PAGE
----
You’ll love this simple to make, rich, creamy Seafood Bisque; the warm, enticing taste is perfect for a hearty lunch or light dinner; combining seafood favorites such as shrimp, crab, mussels, and bottleneck clams with a rich, deliciously creamy base that’s perfectly seasoned.
Can you believe that Bisque dates back to the 17th century? Culinary historians confirm that the first bisque recipes even included the pulverized shells of the featured crustaceans. Bisque descended from pottage, which is a very thick soup mixture that resembles a puree. Most of all, the old Bisque recipes call for crayfish or rock lobster.
What exactly is Bisque? Bisque is a smooth, creamy, highly-seasoned soup of French origin, classically made from a strained broth of the featured crustaceans. It can be made from lobster, crab, shrimp, or crayfish.
What you will need to make Seafood Bisque
One stick unsalted butter
Two stalks celery, finely diced
One large onion, minced
One and 1/2 pounds lump crab meat
One pound small crab claws, for serving
One pound shrimp cleaned shells & removed
Twenty Four mussels, cleaned
Twenty four littleneck clams, cleaned
Five cups half and half cream
Four cups of seafood stock or vegetable broth
One cup white wine (optional)
One teaspoon garlic
1/4 cup fresh parsley, for serving
One lemon for juicing
1/2 teaspoon dill weed
Kosher salt to taste
Two teaspoons white pepper
Tips on buying fresh seafood
Only purchase open clams and mussels Clams or mussels are a delicious seafood splurge that is often eaten as an appetizer. Both should be purchased while still alive, which assures the best quality of possible freshness. You can tell if a mussel or clam is still alive if the shell is still closed. If you happen to tap an open clam or mussel and it closes its lid, then it’s still alive.
After Clams or Mussels are purchased, it’s imperative to store them on ice right away. Between 34 and 40 degrees, Fahrenheit is the best temperature.
It is best to buy crab while it’s still alive, as the meat spoils reasonably quickly. The freshest crabs are the ones with leg movement.
Always smell the seafood If you’re buying crabs, mussels, clams, oysters, or anything else aquatic, you can and should always rely on your sense of smell. Not only do clams and mussels smell vaguely sweet, but the same can be said for most other forms of shellfish. They should smell like a hint f the sea.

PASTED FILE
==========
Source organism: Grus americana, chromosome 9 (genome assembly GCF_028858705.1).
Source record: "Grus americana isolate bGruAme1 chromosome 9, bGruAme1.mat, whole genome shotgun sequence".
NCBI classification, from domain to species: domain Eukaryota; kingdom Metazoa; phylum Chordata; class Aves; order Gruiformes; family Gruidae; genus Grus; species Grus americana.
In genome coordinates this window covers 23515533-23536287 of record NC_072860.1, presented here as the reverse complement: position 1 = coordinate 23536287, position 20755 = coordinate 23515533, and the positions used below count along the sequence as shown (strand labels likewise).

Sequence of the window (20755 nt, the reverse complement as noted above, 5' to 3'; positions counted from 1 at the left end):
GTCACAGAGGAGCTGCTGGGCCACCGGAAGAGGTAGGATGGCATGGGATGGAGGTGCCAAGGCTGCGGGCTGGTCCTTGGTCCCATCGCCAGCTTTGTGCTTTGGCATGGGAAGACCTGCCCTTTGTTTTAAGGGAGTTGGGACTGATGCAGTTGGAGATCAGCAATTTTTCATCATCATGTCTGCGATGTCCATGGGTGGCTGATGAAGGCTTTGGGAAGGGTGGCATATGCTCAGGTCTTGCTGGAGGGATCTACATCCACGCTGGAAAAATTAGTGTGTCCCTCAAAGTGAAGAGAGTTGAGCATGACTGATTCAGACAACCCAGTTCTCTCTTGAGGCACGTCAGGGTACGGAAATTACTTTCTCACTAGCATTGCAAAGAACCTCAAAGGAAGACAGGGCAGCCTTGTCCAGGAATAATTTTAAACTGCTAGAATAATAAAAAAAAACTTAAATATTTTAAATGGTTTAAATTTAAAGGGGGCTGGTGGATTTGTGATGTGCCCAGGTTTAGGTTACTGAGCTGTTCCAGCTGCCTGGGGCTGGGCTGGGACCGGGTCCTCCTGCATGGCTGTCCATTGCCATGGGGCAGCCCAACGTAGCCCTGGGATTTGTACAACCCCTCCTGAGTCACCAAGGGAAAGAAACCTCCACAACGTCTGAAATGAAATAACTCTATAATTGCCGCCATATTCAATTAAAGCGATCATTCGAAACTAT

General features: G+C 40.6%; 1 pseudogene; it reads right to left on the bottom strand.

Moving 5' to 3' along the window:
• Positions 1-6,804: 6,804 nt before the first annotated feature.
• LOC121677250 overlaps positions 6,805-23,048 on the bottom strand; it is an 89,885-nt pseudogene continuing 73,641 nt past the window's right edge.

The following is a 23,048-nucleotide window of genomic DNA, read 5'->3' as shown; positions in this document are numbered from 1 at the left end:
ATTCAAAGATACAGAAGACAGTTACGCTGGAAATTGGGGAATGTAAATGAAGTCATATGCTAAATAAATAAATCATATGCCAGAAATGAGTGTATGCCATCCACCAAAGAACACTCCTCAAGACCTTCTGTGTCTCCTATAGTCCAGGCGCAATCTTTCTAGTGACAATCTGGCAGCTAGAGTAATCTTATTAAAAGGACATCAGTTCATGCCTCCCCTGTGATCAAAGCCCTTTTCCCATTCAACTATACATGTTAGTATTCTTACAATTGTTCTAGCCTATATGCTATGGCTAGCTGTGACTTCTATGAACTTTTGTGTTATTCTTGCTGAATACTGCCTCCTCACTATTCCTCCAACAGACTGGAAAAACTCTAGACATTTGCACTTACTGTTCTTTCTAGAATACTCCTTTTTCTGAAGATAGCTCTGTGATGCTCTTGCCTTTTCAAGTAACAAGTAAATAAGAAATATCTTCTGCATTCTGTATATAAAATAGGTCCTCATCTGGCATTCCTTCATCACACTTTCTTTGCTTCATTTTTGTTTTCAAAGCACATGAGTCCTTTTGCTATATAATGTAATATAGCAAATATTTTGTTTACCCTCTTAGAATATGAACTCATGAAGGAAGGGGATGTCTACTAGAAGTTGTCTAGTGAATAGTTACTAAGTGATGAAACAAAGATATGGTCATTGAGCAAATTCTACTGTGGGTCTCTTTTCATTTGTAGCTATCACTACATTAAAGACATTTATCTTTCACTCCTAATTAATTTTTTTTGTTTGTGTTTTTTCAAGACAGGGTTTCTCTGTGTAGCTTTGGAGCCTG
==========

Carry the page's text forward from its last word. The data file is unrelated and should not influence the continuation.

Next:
- 1 stick unsalted butter 8 tablespoon
- 2 stalks celery finely diced
- 1 large onion minced
- 1 ½ pounds lump crab meat
- 1 pound small crab claws for serving
- 1 pound shrimp cleaned shells & removed
- 24 mussels cleaned
- 24 small neck clams cleaned
- 5 cups half and half cream
- 4 cups shrimp stock
- 1 cup white wine optional
- 1 teaspoon garlic
- ¼ cup fresh parsley for serving
- 1 lemon for juicing
- ½ teaspoon dill weed
- Kosher salt to taste
- 2 teaspoons white pepper
- In a large pot, sauté butter, celery, pimiento, and onion. Add white pepper, salt, garlic, and dill weed. Add broth, wine and gradually add half and half cream. Cook on very low heat, stirring constantly, until creamy.
- While the soup is cooking steam crab claws, clam, and mussels till done clams and mussels will open when they are done. Do not let the soup boil. When the soup is creamy, add crab meat and shrimp. Cook 8 min or less. When shrimp are have turned white and shows no sign of transparency they are done.
- In each serving dish the place clams and mussels, lightly squeeze fresh lemon juice over them, then ladle creamy bisque over them.
- Garnish with a Crab claw. Serve with crusty bread and top with fresh chopped parsley.
© Heidy L. McCallum and The McCallum’s Shamrock Patch, 2021-2013 unauthorized use and/or duplication of content/ material without express and written permission from this blog’s author and/or owner is strictly prohibited. Excerpts and links may be used, provided that full and clear credit is given to Heidy L. McCallum and The McCallum’s Shamrock Patch with proper and specific direction to the original content.